We are a national fellowship of lay women and men who come together in support of the Cathedral, both to increase its influence in the world and who hope ultimately to see to its completion.
In 2021 The Laymen's Club celebrated 113 years of commitment to the vision and vitality of The Cathedral of St. John the Divine. It is important to acknowledge the contributions of those who have helped make the Cathedral a treasured sanctuary, and who continue to build upon a record of accomplishment to insure the Cathedral's readiness to serve the people of the City, the Diocese and the world in the 21st century.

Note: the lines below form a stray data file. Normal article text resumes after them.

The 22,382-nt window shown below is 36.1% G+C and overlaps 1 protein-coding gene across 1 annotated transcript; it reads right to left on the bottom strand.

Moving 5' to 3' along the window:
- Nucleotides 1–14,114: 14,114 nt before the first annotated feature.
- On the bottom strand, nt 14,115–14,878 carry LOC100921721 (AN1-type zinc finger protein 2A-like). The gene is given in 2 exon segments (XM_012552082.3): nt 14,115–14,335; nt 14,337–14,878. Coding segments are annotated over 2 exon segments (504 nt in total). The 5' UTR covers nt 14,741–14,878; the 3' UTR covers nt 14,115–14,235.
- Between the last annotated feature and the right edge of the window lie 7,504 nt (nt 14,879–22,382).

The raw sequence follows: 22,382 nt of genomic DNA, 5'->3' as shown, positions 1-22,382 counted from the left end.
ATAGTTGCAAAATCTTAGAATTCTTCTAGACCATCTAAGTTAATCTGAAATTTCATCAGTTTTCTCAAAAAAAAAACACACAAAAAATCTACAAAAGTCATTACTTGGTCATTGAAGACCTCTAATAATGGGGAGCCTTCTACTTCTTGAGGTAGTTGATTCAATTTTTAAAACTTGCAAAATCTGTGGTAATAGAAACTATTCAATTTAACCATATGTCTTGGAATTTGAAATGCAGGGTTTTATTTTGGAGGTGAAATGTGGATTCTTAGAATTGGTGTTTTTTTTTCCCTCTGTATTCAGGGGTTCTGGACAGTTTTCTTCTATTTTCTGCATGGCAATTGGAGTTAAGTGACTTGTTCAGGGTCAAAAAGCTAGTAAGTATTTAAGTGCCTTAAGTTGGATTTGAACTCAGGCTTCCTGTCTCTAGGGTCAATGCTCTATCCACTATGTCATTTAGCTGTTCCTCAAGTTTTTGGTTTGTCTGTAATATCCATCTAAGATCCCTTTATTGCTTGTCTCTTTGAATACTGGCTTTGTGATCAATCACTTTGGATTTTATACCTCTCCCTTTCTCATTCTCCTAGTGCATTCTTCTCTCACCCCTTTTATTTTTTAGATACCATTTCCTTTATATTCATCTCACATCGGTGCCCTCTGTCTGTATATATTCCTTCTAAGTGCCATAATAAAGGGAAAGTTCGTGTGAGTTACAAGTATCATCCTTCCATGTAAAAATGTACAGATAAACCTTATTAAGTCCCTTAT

It was a committee of laymen who took the initiative for an Episcopal cathedral in New York City in 1872 by suggesting to Stephen P. Nash, clerk of the vestry of Trinity Parish, that he present a proposal for a cathedral to Bishop Horatio Potter.
In the early years of the cathedral project, it seems mainly to have been kept alive by laymen. This was acknowledged by Bishop Potter, who publicly emphasized the central role of the laity in promoting not only the program for a cathedral, but also in advancing the general work of the Episcopal Church through associations, clubs and guilds. It is somewhat ironic, therefore, that the first people to propose a laymen's club for the Cathedral were not laypersons, but clergy, who wisely saw the need for a lay group dedicated to the support of Cathedral activities. Bishop Henry Codman Potter was sympathetic to their proposal, and David Hummell Greer, who had been elected bishop coadjutor in 1903, seconded him. The Laymen's Club was formally established on March 23, 1908.